My mother was, as I said, the sixth and youngest of an Irish Catholic background, and felt that she should support her husband, and she did, through thick and thin, to the very end, until she herself contracted multiple cancers and died at the age of 65, in 1983. She was assiduous in the promotion of her husband’s work, and she did that until the very last moment. She was a very good artist and she was a very good writer, but she gave herself to her husband which was wonderful, and here she is, looking at her very best.
She used to have her dresses sent over from Paris or from London by a special courier, made by one of the top designers at the time, and then she would put them on sometimes and then my brother and I would walk around the dusty tracks on Sark, and my mother would sometimes be walking towards us, and the local boys would say, “I don’t want to say anything to you but your Mum’s coming along – she don’t half look a bloody treat!” So, in their broad Sark accents, they would give us a little bit of a warning, because although I loved my mother very much and always will, there is something about your mother walking along in a top couturier dress along a dusty track in post-War Sark which was less than usually happened.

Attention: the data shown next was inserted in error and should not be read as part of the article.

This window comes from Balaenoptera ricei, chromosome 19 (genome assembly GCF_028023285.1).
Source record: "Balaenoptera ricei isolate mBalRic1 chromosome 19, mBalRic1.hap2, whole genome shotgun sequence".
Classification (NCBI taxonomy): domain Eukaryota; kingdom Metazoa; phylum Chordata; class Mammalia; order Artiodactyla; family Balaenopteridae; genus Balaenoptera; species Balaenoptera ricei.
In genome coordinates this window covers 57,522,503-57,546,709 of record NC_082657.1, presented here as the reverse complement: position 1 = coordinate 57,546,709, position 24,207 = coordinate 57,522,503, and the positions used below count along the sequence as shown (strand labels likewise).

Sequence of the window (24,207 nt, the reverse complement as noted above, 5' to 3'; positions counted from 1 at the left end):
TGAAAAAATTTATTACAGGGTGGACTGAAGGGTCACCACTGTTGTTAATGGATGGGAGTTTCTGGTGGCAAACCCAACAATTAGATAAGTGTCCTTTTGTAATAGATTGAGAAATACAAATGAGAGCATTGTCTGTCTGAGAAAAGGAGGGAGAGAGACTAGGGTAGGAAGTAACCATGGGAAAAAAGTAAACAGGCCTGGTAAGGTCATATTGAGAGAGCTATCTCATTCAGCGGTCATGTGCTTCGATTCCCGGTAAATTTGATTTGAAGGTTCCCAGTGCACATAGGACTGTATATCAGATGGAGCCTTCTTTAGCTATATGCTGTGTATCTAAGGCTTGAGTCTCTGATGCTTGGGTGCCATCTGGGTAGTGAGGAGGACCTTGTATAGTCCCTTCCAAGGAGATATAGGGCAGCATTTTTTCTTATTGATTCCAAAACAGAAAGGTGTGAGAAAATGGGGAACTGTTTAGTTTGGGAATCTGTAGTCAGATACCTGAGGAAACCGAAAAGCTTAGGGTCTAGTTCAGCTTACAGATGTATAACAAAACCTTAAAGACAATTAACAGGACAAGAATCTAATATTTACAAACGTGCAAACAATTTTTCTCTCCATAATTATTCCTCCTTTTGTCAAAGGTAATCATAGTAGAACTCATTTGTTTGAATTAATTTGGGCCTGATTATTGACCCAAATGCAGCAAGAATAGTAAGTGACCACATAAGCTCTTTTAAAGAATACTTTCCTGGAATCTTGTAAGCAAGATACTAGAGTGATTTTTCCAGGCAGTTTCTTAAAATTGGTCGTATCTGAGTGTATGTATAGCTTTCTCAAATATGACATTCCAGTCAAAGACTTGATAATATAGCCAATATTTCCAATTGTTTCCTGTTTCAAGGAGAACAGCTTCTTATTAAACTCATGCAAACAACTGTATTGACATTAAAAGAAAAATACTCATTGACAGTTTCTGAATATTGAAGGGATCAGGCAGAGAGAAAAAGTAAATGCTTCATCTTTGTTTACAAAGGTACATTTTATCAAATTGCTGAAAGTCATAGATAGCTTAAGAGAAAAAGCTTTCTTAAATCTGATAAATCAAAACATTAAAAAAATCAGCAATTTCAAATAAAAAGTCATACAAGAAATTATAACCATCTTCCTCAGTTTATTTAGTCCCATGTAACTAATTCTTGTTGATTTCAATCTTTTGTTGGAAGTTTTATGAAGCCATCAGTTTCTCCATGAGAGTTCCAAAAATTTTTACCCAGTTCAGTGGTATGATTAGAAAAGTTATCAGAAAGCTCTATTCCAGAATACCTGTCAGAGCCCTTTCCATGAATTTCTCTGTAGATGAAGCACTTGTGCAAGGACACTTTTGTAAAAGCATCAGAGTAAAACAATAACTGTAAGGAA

As a juxtaposition to that though, my father, who had a penchant for dressing up in women’s clothes, whether it was her clothes or not, I do not know, but anyway, I followed suit and I used to put on skirts. He had no embarrassment at all, and sometimes, local Sarkees would come along and say, “I have got some nice conger eels here – you want any, Mervyn?” they would say, and he would say, “Yes, thanks very much.” So the chap would come along with the conger eels and hand them over to my father, who was wearing a dress, which was not the average artist’s penchant, even at that time.
But he did not wear dresses all the time. I have to assure you, anybody who might be wondering about his sexuality, he was very much predisposed towards the opposite sex.
One of the great disappointments in my life, I suppose, was when I was eight and I wanted to give visitors trips around the island on a carriage, and so my father bought me a donkey, Judy, who was very old. She was 35 when she died. Here I am, just about to get hooked up to a cart, which my father is in the process of buying, so that I can take the people around the island. I did so well, at the end of the day, I earnt two and sixpence, which means nothing today, but was roughly the equivalent of £25, which, to me, as an eight year old, was an awful lot of money. My mother did not like the sort of commercial smack inherent in my going around saying, “Anybody for a ride on Judy?” and so it came to an end within about a week. So, instead of running ICI, I just sold bottles of wine for a living, which is a great shame really, because I think I should have run ICI, I believe it be a great shame that it was not to be! Anyway, here I am, and that is the donkey. I obviously was very attracted to the donkey because I am seen on it in ubiquitous fashion.